Jim Dey: Kilgore revisits his past

Jim Dey: Kilgore revisits his past

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Former Symbionese Liberation Army terrorist James Kilgore doesn't have much to say about his controversial past to local audiences. But put him in front of a friendly audience on faraway soil, and he's hard to keep quiet.

That was the case a few months ago, when the University of Illinois faculty and staff member made an author's appearance at Burning Books in Buffalo, N.Y. The 80-minute-plus Q&A session, which was recorded and is on the Internet, included Kilgore discussing how he was drawn to revolutionary politics and criminality in the mid-1970s, his 20-plus years as a fugitive where he lived in two U.S. states and several foreign countries, the time he spent in prison, and his post-prison and parole life as a political activist in Champaign-Urbana.

Kilgore was in Buffalo to hawk his book, "Understanding Mass Incarceration: A People's Guide to the Key Civil Rights Struggle of Our Time." But the bookstore host said Kilgore also used his time there to pay a prison visit to David Gilbert, a fellow radical. Gilbert was among a handful of revolutionaries convicted of participating in a 1981 Brinks armored car robbery in which two police officers and a Brinks guard were shot and killed. Now 72, Gilbert is serving a sentence of 75 years for murder.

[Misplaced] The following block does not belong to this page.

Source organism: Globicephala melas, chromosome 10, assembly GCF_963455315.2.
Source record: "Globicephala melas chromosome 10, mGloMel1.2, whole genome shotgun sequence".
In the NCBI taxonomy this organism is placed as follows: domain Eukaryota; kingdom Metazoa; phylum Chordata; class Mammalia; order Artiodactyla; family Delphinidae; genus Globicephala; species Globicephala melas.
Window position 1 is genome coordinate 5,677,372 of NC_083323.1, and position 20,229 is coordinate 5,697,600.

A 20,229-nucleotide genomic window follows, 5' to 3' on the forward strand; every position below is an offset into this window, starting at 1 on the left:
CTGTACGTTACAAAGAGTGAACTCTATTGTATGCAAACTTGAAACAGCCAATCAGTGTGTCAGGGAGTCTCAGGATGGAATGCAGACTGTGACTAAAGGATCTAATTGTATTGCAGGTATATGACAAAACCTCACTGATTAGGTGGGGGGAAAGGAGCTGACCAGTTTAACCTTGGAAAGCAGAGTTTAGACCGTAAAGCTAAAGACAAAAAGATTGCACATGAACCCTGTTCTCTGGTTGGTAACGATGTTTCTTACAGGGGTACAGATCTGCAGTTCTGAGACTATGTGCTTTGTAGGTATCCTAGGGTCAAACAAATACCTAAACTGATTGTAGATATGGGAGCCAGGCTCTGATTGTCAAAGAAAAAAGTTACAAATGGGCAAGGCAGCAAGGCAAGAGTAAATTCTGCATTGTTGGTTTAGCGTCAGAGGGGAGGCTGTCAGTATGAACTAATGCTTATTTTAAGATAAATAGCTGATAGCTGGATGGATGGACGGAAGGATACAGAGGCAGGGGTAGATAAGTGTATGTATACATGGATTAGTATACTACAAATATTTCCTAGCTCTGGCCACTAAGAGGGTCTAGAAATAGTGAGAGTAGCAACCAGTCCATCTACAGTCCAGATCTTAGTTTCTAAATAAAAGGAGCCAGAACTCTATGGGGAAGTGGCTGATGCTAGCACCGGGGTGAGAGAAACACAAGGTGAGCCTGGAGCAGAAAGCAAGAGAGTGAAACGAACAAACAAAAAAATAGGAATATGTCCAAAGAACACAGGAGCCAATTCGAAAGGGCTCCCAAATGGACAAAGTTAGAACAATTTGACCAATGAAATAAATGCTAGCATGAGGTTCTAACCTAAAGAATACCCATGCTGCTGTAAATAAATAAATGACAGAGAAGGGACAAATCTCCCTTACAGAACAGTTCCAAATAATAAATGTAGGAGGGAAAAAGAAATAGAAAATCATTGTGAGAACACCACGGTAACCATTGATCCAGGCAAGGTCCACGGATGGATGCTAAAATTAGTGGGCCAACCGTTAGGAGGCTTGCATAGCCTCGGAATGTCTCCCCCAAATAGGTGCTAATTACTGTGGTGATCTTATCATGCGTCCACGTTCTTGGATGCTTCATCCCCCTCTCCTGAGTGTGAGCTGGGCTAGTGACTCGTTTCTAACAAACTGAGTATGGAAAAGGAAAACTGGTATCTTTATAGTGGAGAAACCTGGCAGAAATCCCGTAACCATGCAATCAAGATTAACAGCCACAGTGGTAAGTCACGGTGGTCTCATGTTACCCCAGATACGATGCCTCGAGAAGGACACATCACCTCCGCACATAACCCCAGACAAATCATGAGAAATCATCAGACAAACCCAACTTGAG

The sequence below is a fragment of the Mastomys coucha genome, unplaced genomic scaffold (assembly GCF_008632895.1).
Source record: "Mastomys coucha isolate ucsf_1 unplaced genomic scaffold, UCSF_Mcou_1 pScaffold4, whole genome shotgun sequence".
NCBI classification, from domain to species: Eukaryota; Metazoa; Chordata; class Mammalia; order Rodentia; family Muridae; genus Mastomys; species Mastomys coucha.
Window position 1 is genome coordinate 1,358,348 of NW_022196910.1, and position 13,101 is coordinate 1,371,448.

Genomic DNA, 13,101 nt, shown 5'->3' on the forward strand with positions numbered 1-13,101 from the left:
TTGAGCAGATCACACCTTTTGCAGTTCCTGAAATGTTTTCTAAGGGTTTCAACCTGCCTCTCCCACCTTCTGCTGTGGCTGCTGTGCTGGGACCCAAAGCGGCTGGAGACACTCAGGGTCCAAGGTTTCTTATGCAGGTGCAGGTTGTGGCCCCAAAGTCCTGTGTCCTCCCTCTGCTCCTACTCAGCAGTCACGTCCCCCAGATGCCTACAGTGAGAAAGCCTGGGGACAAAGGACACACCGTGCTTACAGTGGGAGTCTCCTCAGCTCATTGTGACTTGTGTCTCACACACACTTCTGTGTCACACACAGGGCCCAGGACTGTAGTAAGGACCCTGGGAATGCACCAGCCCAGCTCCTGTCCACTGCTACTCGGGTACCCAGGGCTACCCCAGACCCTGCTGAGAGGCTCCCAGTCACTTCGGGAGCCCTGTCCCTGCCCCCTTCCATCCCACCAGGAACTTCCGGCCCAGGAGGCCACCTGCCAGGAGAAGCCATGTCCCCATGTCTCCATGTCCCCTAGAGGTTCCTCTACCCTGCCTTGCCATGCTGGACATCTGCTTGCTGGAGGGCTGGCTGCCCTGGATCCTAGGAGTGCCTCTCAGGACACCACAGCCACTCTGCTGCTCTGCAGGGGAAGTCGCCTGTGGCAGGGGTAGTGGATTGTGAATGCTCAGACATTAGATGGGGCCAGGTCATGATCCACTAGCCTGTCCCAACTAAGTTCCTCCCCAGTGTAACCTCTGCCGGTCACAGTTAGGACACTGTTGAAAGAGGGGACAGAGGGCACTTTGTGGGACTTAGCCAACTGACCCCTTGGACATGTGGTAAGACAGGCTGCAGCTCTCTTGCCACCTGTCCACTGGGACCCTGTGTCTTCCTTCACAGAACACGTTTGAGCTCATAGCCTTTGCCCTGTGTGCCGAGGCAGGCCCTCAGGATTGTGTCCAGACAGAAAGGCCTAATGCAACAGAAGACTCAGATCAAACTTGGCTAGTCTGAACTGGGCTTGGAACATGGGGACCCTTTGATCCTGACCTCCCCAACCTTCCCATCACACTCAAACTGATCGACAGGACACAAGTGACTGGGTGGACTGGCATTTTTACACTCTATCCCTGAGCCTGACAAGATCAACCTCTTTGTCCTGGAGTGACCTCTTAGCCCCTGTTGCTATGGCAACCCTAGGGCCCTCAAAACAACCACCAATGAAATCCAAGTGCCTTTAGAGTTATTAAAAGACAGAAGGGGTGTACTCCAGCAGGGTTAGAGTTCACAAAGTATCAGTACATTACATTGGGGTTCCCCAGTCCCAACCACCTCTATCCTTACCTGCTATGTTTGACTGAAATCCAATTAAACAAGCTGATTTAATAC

Kilgore made big news locally in 2014 when The News-Gazette reported that the multi-convicted felon had joined the UI faculty and staff after being released from prison in California. His parole was transferred to Illinois because Kilgore wanted to move here to join his wife, Teresa Barnes, also a member of the UI's faculty.

(Barnes made news locally in May when she complained to Athletic Director Josh Whitman about what she called "racist music" played at UI sporting events.)

Efforts by some members of the UI Board of Trustees to terminate Kilgore's affiliation with the university failed, although not before a significant community controversy.

The effort to terminate Kilgore's role with the UI was led by trustees Chairman Christopher Kennedy, who is a candidate for the Democratic Party's gubernatorial nomination. He said Kilgore's past made him an inappropriate hire that showed disrespect by the UI for the state's taxpayers.

Now 69, Kilgore told the bookstore audience he is most animated by issues involving incarceration, suggesting that too many members of minority groups, the mentally ill and those with substance abuse problems find themselves behind bars.

He said he was enraged several years when Champaign County Board members began discussions about building a new jail and threw himself into a local organization opposing the measure.

Kilgore said his reaction was, "Hell, no, you're not building a jail here. I didn't come out of this prison system (in California) to sit here quietly and watch you spend $20 million building jail cells here."